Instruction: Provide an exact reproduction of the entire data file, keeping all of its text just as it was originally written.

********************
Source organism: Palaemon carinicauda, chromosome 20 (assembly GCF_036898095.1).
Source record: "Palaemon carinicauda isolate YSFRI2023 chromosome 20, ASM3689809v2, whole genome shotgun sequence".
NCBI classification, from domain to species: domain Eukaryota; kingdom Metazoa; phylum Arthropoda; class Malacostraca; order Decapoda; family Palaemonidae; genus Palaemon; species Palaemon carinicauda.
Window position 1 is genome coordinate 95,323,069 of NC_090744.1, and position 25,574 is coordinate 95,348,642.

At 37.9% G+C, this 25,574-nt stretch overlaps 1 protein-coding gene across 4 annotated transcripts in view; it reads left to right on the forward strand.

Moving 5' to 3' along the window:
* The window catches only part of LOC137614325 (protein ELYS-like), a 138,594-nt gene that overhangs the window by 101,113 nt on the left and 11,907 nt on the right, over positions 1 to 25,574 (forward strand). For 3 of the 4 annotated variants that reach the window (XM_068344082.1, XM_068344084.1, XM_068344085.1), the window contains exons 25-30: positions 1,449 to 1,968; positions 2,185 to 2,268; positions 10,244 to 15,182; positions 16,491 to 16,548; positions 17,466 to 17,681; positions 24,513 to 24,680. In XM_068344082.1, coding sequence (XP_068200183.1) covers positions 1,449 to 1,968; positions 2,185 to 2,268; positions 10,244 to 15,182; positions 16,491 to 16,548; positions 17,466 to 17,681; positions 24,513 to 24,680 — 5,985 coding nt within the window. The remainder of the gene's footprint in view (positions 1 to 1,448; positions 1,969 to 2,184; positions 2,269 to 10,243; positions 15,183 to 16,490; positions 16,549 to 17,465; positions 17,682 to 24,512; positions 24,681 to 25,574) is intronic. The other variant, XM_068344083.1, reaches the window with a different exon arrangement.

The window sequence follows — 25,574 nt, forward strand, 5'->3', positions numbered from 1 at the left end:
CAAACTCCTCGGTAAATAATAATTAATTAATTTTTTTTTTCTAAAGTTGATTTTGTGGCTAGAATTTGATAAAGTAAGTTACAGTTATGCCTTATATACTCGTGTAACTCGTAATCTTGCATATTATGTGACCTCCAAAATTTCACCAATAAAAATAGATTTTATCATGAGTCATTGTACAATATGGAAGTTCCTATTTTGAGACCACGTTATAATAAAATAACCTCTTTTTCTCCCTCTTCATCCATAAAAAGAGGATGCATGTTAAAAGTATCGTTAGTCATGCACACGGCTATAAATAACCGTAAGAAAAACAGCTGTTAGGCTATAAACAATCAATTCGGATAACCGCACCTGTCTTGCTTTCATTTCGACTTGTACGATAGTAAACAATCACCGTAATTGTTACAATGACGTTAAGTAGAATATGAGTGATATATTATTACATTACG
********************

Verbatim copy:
Source organism: Palaemon carinicauda, chromosome 20 (assembly GCF_036898095.1).
Source record: "Palaemon carinicauda isolate YSFRI2023 chromosome 20, ASM3689809v2, whole genome shotgun sequence".
NCBI classification, from domain to species: domain Eukaryota; kingdom Metazoa; phylum Arthropoda; class Malacostraca; order Decapoda; family Palaemonidae; genus Palaemon; species Palaemon carinicauda.
Window position 1 is genome coordinate 95,323,069 of NC_090744.1, and position 25,574 is coordinate 95,348,642.

At 37.9% G+C, this 25,574-nt stretch overlaps 1 protein-coding gene across 4 annotated transcripts in view; it reads left to right on the forward strand.

Moving 5' to 3' along the window:
* The window catches only part of LOC137614325 (protein ELYS-like), a 138,594-nt gene that overhangs the window by 101,113 nt on the left and 11,907 nt on the right, over positions 1 to 25,574 (forward strand). For 3 of the 4 annotated variants that reach the window (XM_068344082.1, XM_068344084.1, XM_068344085.1), the window contains exons 25-30: positions 1,449 to 1,968; positions 2,185 to 2,268; positions 10,244 to 15,182; positions 16,491 to 16,548; positions 17,466 to 17,681; positions 24,513 to 24,680. In XM_068344082.1, coding sequence (XP_068200183.1) covers positions 1,449 to 1,968; positions 2,185 to 2,268; positions 10,244 to 15,182; positions 16,491 to 16,548; positions 17,466 to 17,681; positions 24,513 to 24,680 — 5,985 coding nt within the window. The remainder of the gene's footprint in view (positions 1 to 1,448; positions 1,969 to 2,184; positions 2,269 to 10,243; positions 15,183 to 16,490; positions 16,549 to 17,465; positions 17,682 to 24,512; positions 24,681 to 25,574) is intronic. The other variant, XM_068344083.1, reaches the window with a different exon arrangement.

The window sequence follows — 25,574 nt, forward strand, 5'->3', positions numbered from 1 at the left end:
CAAACTCCTCGGTAAATAATAATTAATTAATTTTTTTTTTCTAAAGTTGATTTTGTGGCTAGAATTTGATAAAGTAAGTTACAGTTATGCCTTATATACTCGTGTAACTCGTAATCTTGCATATTATGTGACCTCCAAAATTTCACCAATAAAAATAGATTTTATCATGAGTCATTGTACAATATGGAAGTTCCTATTTTGAGACCACGTTATAATAAAATAACCTCTTTTTCTCCCTCTTCATCCATAAAAAGAGGATGCATGTTAAAAGTATCGTTAGTCATGCACACGGCTATAAATAACCGTAAGAAAAACAGCTGTTAGGCTATAAACAATCAATTCGGATAACCGCACCTGTCTTGCTTTCATTTCGACTTGTACGATAGTAAACAATCACCGTAATTGTTACAATGACGTTAAGTAGAATATGAGTGATATATTATTACATTACG